The concept of citizenship is quite simple. A citizen has a document that proves that one enjoys a certain set of rights that foreigners usually do not. Optimally, besides the right to stay indefinitely in his or her country without needing to work, a citizen would have access to free education and healthcare (in the UK, at least), in addition to a higher likelihood of employment. However, the path to obtaining citizenship is not black and white.
The notion of citizenship is a layered premise. If one is not a natural born citizen, a first-generation newborn can face some struggles receiving a citizenship down the line. Those who have strong blood relations to the country in question sometimes receive citizenship. There are countries, such as Qatar and the United Arab Emirates, that almost never provide citizenship to newborns if their parents are foreign. Instead, they might be given some added rights that distinguish them from foreigners, but they still do not enjoy the convenience that citizens enjoy.
In other cases, newborns who are born in or move to a country in which they are eligible to receive citizenship might have to wait a decade or two until they finally get those papers, which is the case for many in the United States. That applies even if the process is going smoothly on the applicant’s end. Sometimes, there are mandatory pauses throughout the bureaucracy involved, and hiccups during application periods might extend the paperwork process by double, despite the hiring of a skilled, competent attorney.
Marriage is certainly a viable way to obtain citizenship; however, a resulting problem is the exploitation of fake marriage, which can be orchestrated so well that even the most meticulous countries can fail to tell whether or not the couple in front of them is real or not. Fake marriage businesses have allegedly developed. Recently, there was a major bust in Houston, Texas in which a Vietnamese female organised fake marriages for nearly 50 Vietnamese migrants for up to $70,000 each.
There is also the peculiar case of handing out honorary citizenships, commonly given to celebrities. Reasons for these honorary citizenships include the president of one country admiring a certain celebrity, such as Russian president Vladimir Putin awarding Russian citizenship to French actor Gerard Depardieu, or, in the worst case, a celebrity constantly pleading to receive citizenship, such as Steven Seagal, who also received Russian citizenship using status to gain leverage. This is perhaps the most controversial case in which a piece of paperwork that was once used to determine one’s degree of nativity to a certain land has turned into more of a prize.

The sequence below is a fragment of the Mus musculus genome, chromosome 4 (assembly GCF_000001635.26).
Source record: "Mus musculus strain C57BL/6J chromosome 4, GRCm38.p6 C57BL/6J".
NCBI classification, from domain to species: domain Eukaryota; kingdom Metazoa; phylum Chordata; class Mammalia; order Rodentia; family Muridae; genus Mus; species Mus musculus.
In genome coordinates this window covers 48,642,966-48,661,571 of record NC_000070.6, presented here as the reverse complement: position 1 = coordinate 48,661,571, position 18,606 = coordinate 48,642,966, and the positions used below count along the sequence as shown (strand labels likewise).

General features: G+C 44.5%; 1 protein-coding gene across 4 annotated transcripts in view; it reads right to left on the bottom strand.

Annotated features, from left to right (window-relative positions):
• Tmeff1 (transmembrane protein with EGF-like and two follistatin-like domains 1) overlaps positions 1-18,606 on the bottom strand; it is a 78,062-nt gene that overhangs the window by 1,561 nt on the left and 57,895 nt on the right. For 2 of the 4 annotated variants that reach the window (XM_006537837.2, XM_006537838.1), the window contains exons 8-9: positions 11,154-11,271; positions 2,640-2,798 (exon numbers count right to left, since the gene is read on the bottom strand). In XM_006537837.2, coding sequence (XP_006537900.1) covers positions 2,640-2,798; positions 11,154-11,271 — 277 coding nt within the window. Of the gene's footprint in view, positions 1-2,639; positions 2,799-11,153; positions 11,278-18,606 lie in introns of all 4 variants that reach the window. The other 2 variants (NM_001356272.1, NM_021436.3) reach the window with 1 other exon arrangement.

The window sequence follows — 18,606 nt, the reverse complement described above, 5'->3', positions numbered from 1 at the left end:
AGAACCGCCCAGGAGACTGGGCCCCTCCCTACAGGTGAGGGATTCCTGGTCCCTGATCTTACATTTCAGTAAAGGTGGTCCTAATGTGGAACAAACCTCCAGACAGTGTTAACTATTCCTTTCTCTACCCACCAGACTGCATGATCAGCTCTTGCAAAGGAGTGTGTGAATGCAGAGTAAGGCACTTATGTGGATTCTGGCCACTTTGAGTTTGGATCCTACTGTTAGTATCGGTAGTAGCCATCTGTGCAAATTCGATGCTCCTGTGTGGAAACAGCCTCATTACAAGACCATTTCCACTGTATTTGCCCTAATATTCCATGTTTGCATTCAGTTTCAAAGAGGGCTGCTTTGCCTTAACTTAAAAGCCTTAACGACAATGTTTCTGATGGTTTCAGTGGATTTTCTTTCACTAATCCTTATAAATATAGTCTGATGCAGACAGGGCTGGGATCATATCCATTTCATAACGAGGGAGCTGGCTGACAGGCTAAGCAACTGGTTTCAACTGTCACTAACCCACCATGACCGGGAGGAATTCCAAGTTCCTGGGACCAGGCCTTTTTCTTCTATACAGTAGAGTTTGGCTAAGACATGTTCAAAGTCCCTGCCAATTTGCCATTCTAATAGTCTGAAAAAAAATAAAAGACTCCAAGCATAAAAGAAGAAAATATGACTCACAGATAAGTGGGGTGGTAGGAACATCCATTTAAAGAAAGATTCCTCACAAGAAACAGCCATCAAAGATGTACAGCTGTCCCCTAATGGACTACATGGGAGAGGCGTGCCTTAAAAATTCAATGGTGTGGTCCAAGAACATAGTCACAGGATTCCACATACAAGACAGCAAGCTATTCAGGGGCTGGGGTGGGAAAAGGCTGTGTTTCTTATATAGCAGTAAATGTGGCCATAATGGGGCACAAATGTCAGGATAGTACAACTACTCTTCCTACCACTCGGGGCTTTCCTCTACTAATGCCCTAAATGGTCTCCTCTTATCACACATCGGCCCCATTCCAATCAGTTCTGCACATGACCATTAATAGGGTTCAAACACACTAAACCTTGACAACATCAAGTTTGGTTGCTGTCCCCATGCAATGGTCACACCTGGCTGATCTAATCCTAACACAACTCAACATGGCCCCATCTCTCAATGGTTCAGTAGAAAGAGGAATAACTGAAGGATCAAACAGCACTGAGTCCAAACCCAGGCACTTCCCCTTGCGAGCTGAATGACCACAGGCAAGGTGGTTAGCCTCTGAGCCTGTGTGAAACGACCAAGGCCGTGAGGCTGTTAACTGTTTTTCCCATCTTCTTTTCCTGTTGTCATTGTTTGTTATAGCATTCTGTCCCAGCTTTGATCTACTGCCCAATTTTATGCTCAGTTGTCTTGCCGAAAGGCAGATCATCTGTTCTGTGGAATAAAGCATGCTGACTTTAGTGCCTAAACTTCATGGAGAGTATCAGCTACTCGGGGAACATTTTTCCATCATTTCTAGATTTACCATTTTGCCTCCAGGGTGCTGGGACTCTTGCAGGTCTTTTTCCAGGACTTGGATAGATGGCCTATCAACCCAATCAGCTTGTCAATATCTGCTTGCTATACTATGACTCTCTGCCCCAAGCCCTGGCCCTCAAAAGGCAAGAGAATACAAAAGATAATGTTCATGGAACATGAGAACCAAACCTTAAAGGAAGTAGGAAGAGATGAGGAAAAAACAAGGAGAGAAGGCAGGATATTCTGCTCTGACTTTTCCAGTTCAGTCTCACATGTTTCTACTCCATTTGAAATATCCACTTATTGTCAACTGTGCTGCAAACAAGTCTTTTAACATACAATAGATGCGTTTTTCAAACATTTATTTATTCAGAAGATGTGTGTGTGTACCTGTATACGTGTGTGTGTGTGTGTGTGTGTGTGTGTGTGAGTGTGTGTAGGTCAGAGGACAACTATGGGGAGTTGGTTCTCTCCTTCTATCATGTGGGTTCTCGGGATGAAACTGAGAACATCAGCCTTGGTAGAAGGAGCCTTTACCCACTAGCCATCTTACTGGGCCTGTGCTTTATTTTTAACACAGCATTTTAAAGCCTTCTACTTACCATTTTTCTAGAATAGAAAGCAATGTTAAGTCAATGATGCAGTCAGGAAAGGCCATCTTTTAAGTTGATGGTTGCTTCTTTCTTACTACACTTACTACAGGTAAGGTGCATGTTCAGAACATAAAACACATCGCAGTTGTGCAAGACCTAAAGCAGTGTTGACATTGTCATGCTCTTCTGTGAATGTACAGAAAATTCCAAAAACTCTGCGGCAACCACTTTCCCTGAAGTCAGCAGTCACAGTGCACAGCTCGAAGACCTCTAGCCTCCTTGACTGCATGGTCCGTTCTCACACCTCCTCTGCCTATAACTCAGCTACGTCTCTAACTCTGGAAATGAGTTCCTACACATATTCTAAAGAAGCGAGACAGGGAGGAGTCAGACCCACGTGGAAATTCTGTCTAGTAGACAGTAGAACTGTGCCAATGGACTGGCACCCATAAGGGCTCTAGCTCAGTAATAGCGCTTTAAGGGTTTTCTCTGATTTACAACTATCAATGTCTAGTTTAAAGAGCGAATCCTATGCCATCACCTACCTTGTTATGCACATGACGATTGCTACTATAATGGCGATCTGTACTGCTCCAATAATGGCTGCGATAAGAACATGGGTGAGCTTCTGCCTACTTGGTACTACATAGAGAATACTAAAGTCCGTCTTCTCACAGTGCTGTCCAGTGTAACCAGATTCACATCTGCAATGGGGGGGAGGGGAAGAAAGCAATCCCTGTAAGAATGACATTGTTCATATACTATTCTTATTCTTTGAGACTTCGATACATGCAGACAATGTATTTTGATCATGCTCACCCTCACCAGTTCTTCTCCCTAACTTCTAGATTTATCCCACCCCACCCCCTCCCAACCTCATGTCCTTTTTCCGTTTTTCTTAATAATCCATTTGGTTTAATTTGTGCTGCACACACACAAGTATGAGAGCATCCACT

And then there are those who have no citizenship. At the very best, they are provided with certain papers that show that they lack citizenship, and are stuck doing jobs that pay them under the table. Those jobs are also often not the cognitive type, which might range from physical labor to doing some sort of “underground” real estate. It is a real problem when those people without a citizenship fulfill most of the requirements that citizens do, such as roots and ethnicity, but they still remain without papers, somewhat outcasted by society.
At this point, the bureaucracy behind citizenship remains an elementary concept that can be much more developed. This involves potentially loosening the requirements needed to gain citizenship and accelerating the process so that those who are worthy can quickly enjoy their rights. The futility of citizenship is interesting, and almost ironic to note that some will still cherish their citizenship even if it is nothing but a piece of paper with no added rights to come with it. They feel that this piece of paper makes them more crucial to the land than those who lack it. The obsession over it can even reach the point of looking down on someone who has decided to relinquish their citizenship to seek a better life abroad in the case that dual citizenship is impossible.